Fauré Nocturne no. 4 in E-flat major, Op. 36

Fauré greatly admired the music of Chopin, and was happy to compose in forms and patterns established by the earlier composer. Fauré's nocturnes follow Chopin's model, contrasting serene outer sections with livelier or more turbulent central episodes. The composer's son Philippe commented that the nocturnes "are not necessarily based on rêveries or on emotions inspired by the night. They are lyrical, generally impassioned pieces, sometimes anguished or wholly elegiac." The fourth nocturne (c.1884), dedicated to the Comtesse de Mercy-Argenteau, contrasts a lyrical opening section and an episode in E♭ minor with a sombre theme recalling the tolling of a bell. The first theme returns and is followed by a short coda. The pianist Alfred Cortot, generally a great admirer of Fauré, found the piece "rather too satisfied with its languor."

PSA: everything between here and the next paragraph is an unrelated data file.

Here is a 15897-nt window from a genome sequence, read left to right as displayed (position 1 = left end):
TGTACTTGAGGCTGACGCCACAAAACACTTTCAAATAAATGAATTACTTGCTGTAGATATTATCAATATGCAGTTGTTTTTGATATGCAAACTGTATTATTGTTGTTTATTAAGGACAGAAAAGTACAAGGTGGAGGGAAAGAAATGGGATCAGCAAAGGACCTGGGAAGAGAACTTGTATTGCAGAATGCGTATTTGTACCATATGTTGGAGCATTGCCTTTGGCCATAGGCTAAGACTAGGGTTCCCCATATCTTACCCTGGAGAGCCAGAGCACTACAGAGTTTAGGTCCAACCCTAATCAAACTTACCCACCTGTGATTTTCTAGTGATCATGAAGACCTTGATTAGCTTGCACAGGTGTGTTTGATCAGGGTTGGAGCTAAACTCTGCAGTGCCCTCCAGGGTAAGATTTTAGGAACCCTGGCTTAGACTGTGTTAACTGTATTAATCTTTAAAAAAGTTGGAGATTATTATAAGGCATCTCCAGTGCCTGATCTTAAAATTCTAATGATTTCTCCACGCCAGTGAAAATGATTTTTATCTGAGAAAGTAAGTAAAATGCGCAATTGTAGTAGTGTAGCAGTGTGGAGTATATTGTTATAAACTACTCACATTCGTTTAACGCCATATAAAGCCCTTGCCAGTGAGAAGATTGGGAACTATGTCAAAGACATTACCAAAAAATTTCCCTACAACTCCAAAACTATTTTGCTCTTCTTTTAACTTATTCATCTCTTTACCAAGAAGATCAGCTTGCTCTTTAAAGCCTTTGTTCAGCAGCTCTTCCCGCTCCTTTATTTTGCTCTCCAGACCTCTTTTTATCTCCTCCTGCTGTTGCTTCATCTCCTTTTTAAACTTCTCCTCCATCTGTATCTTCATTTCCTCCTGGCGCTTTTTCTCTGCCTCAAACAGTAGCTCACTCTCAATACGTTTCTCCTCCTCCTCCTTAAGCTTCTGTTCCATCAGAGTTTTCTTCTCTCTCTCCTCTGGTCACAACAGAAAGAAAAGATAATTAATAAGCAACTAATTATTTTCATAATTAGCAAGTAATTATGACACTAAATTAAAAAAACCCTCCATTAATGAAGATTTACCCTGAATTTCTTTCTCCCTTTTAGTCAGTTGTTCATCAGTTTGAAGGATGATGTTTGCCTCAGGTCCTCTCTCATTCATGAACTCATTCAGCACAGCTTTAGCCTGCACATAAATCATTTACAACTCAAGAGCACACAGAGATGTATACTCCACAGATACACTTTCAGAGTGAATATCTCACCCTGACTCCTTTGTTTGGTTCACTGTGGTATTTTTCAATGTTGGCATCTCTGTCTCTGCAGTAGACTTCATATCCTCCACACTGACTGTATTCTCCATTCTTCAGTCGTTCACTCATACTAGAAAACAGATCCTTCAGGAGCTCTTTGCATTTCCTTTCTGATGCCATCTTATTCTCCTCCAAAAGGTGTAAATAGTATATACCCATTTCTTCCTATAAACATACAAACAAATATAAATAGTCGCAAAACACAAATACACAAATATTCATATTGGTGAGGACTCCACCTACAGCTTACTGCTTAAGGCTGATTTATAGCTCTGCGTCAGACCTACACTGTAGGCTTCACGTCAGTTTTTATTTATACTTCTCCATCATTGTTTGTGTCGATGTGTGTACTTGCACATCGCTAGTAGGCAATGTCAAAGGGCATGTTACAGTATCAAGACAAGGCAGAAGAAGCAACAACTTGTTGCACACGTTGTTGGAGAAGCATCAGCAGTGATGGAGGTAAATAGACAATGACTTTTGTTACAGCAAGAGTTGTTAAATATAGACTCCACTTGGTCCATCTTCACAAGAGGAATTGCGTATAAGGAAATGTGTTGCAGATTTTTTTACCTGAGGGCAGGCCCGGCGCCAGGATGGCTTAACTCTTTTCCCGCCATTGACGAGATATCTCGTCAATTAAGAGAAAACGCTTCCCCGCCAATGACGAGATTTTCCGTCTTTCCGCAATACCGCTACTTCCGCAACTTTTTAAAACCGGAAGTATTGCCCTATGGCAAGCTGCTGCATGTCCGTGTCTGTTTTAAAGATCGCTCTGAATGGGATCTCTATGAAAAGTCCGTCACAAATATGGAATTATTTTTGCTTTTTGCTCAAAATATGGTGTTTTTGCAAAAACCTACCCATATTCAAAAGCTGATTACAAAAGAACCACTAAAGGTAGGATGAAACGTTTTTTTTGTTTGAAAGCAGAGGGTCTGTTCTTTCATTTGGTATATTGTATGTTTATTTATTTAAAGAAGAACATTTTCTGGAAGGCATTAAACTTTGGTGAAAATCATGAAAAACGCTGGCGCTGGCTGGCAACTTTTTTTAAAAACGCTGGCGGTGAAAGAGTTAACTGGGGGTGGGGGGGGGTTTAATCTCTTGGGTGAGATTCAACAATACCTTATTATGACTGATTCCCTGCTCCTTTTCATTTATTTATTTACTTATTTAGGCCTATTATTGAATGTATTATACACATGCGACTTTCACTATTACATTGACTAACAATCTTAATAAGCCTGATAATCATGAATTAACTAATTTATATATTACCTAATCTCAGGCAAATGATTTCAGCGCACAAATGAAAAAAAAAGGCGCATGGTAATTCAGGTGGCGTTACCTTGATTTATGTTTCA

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Faure - Nocturne No. 4 in E flat, Op. 36

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Nocturne no. 4 in E-flat major, Op. 36

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